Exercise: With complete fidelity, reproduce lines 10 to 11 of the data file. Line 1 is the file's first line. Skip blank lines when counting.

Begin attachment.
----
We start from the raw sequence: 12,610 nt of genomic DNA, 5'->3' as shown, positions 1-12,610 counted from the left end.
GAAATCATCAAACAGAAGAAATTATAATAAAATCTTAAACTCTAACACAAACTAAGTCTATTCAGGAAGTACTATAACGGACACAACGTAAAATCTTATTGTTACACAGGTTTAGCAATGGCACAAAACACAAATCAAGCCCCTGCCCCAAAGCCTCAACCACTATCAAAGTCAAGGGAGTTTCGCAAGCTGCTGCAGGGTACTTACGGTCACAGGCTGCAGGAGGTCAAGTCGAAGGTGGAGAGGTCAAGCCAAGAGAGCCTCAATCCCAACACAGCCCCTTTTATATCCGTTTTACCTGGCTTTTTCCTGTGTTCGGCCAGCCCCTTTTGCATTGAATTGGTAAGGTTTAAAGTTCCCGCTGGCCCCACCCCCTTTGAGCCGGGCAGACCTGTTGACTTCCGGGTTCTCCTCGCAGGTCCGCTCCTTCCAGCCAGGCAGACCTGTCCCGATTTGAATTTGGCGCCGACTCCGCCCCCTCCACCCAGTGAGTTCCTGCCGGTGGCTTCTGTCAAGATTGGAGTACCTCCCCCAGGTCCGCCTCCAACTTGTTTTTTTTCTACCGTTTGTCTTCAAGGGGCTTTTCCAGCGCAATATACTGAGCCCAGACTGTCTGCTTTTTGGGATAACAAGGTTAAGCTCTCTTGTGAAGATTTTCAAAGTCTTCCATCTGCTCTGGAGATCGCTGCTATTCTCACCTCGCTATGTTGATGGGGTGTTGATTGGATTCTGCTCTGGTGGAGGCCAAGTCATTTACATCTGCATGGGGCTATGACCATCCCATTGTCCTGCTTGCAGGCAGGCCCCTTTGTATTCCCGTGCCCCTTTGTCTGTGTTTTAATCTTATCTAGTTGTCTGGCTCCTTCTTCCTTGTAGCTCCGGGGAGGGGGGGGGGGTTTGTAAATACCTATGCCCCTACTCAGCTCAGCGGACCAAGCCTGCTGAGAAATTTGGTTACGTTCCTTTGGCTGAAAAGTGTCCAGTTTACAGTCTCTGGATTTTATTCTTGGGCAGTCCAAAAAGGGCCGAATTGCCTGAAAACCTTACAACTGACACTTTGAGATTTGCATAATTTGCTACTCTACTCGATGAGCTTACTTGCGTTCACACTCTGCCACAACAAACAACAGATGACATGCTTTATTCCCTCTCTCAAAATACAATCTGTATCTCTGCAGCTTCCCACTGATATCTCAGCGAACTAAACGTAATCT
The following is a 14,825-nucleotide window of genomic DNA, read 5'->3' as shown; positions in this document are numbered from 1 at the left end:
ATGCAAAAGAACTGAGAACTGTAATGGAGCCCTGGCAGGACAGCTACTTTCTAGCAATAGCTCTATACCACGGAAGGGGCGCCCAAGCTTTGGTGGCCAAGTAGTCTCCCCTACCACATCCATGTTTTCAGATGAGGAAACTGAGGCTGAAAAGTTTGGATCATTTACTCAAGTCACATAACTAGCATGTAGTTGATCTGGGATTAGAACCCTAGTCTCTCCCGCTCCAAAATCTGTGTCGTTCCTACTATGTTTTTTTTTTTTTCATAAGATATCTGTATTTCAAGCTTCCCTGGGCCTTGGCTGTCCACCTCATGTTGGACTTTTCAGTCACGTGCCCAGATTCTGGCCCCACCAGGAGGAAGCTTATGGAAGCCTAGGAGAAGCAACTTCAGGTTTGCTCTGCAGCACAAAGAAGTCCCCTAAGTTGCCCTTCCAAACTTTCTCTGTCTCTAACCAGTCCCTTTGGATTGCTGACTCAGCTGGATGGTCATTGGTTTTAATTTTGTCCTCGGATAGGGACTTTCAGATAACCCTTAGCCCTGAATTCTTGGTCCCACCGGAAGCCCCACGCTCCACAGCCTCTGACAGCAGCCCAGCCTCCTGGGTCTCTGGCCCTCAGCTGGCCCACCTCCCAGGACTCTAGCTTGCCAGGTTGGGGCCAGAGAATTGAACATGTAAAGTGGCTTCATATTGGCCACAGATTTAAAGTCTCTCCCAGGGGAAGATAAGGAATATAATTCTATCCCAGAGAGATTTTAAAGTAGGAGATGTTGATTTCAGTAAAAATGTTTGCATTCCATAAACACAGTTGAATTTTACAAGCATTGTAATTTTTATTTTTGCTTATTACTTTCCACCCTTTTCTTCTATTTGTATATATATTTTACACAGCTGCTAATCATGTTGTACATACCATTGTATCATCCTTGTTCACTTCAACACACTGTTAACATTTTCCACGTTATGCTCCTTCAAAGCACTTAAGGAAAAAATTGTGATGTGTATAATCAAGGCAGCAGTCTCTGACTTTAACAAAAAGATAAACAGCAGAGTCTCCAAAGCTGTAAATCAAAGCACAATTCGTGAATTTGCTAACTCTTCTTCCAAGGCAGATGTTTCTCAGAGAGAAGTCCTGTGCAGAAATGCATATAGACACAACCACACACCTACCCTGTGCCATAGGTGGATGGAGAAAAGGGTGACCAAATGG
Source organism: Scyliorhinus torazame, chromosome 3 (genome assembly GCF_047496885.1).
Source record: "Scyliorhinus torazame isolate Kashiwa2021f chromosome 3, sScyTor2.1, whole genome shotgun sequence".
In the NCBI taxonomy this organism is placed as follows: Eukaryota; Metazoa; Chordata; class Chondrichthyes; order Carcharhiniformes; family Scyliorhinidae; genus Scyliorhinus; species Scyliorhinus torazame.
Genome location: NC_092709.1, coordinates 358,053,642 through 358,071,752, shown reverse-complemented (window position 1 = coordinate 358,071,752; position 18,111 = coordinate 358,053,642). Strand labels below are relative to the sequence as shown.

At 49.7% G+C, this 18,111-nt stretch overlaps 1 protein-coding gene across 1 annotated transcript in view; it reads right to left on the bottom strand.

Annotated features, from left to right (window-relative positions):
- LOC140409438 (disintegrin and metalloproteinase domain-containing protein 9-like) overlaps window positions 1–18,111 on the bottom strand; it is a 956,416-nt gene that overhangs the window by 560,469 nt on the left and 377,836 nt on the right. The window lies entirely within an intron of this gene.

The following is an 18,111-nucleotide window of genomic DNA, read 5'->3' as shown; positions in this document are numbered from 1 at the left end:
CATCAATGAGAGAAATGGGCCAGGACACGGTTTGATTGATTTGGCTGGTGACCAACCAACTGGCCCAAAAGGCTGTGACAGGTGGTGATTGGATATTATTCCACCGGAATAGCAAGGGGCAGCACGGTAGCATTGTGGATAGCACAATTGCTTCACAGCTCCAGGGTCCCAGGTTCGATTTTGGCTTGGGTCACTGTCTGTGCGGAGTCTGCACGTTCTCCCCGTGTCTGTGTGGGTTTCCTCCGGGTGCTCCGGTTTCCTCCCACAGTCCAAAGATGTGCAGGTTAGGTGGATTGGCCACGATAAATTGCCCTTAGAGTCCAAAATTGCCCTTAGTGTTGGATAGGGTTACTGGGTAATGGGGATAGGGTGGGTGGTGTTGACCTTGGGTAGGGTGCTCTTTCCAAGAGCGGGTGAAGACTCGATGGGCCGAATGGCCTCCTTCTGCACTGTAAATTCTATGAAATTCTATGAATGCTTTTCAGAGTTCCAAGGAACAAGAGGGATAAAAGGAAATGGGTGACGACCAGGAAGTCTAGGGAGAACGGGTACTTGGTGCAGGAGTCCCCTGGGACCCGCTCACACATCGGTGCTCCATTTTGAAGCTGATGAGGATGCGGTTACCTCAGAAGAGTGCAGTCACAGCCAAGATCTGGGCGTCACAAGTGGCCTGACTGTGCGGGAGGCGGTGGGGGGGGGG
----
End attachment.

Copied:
Annotated features, from left to right (window-relative positions):
- LOC140409438 (disintegrin and metalloproteinase domain-containing protein 9-like) overlaps window positions 1–18,111 on the bottom strand; it is a 956,416-nt gene that overhangs the window by 560,469 nt on the left and 377,836 nt on the right. The window lies entirely within an intron of this gene.